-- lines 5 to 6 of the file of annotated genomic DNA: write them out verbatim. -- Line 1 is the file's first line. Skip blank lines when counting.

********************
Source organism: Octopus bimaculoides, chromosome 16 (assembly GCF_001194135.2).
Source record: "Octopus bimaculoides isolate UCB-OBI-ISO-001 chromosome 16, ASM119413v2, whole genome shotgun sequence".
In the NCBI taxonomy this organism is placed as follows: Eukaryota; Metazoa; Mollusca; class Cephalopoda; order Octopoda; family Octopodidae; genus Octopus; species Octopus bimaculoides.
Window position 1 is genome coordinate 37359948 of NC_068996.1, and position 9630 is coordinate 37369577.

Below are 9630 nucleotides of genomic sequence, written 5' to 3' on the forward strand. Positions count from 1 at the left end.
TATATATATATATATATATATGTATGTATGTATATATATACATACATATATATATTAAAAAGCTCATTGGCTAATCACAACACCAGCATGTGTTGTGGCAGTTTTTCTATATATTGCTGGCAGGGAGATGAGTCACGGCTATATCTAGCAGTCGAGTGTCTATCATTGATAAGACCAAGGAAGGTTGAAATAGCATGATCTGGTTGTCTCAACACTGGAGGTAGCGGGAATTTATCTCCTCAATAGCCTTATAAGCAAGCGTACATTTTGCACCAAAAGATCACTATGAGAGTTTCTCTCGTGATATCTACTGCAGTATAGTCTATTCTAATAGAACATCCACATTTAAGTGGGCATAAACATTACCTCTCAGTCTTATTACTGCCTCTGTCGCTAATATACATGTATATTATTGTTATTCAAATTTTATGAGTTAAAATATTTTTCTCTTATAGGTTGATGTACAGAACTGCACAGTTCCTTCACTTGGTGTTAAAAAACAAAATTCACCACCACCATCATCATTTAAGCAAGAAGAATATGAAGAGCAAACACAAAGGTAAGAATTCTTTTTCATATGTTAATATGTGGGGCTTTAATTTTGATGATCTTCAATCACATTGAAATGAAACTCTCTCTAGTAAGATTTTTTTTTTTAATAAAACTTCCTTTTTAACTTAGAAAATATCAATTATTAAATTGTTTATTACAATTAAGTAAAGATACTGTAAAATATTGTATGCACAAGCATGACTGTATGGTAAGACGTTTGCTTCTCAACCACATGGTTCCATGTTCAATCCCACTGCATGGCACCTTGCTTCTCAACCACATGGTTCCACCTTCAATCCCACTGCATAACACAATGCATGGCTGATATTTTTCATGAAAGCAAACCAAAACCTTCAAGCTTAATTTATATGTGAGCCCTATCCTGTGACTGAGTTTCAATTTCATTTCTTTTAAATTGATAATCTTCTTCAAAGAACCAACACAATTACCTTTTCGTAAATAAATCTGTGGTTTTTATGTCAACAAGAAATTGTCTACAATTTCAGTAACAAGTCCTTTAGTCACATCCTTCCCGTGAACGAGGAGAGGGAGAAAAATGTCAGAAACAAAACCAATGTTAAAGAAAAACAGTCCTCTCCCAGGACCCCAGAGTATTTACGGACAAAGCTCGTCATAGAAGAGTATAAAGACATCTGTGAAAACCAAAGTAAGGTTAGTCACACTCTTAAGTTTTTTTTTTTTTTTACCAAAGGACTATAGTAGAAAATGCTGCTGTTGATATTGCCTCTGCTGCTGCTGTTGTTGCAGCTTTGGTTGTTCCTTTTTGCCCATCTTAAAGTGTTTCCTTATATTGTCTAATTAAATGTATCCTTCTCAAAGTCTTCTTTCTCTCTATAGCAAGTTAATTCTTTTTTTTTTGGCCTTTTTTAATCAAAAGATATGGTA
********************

Below are 9630 nucleotides of genomic sequence, written 5' to 3' on the forward strand. Positions count from 1 at the left end.
TATATATATATATATATATATGTATGTATGTATATATATACATACATATATATATTAAAAAGCTCATTGGCTAATCACAACACCAGCATGTGTTGTGGCAGTTTTTCTATATATTGCTGGCAGGGAGATGAGTCACGGCTATATCTAGCAGTCGAGTGTCTATCATTGATAAGACCAAGGAAGGTTGAAATAGCATGATCTGGTTGTCTCAACACTGGAGGTAGCGGGAATTTATCTCCTCAATAGCCTTATAAGCAAGCGTACATTTTGCACCAAAAGATCACTATGAGAGTTTCTCTCGTGATATCTACTGCAGTATAGTCTATTCTAATAGAACATCCACATTTAAGTGGGCATAAACATTACCTCTCAGTCTTATTACTGCCTCTGTCGCTAATATACATGTATATTATTGTTATTCAAATTTTATGAGTTAAAATATTTTTCTCTTATAGGTTGATGTACAGAACTGCACAGTTCCTTCACTTGGTGTTAAAAAACAAAATTCACCACCACCATCATCATTTAAGCAAGAAGAATATGAAGAGCAAACACAAAGGTAAGAATTCTTTTTCATATGTTAATATGTGGGGCTTTAATTTTGATGATCTTCAATCACATTGAAATGAAACTCTCTCTAGTAAGATTTTTTTTTTTAATAAAACTTCCTTTTTAACTTAGAAAATATCAATTATTAAATTGTTTATTACAATTAAGTAAAGATACTGTAAAATATTGTATGCACAAGCATGACTGTATGGTAAGACGTTTGCTTCTCAACCACATGGTTCCATGTTCAATCCCACTGCATGGCACCTTGCTTCTCAACCACATGGTTCCACCTTCAATCCCACTGCATAACACAATGCATGGCTGATATTTTTCATGAAAGCAAACCAAAACCTTCAAGCTTAATTTATATGTGAGCCCTATCCTGTGACTGAGTTTCAATTTCATTTCTTTTAAATTGATAATCTTCTTCAAAGAACCAACACAATTACCTTTTCGTAAATAAATCTGTGGTTTTTATGTCAACAAGAAATTGTCTACAATTTCAGTAACAAGTCCTTTAGTCACATCCTTCCCGTGAACGAGGAGAGGGAGAAAAATGTCAGAAACAAAACCAATGTTAAAGAAAAACAGTCCTCTCCCAGGACCCCAGAGTATTTACGGACAAAGCTCGTCATAGAAGAGTATAAAGACATCTGTGAAAACCAAAGTAAGGTTAGTCACACTCTTAAGTTTTTTTTTTTTTTTACCAAAGGACTATAGTAGAAAATGCTGCTGTTGATATTGCCTCTGCTGCTGCTGTTGTTGCAGCTTTGGTTGTTCCTTTTTGCCCATCTTAAAGTGTTTCCTTATATTGTCTAATTAAATGTATCCTTCTCAAAGTCTTCTTTCTCTCTATAGCAAGTTAATTCTTTTTTTTTTGGCCTTTTTTAATCAAAAGATATGGTA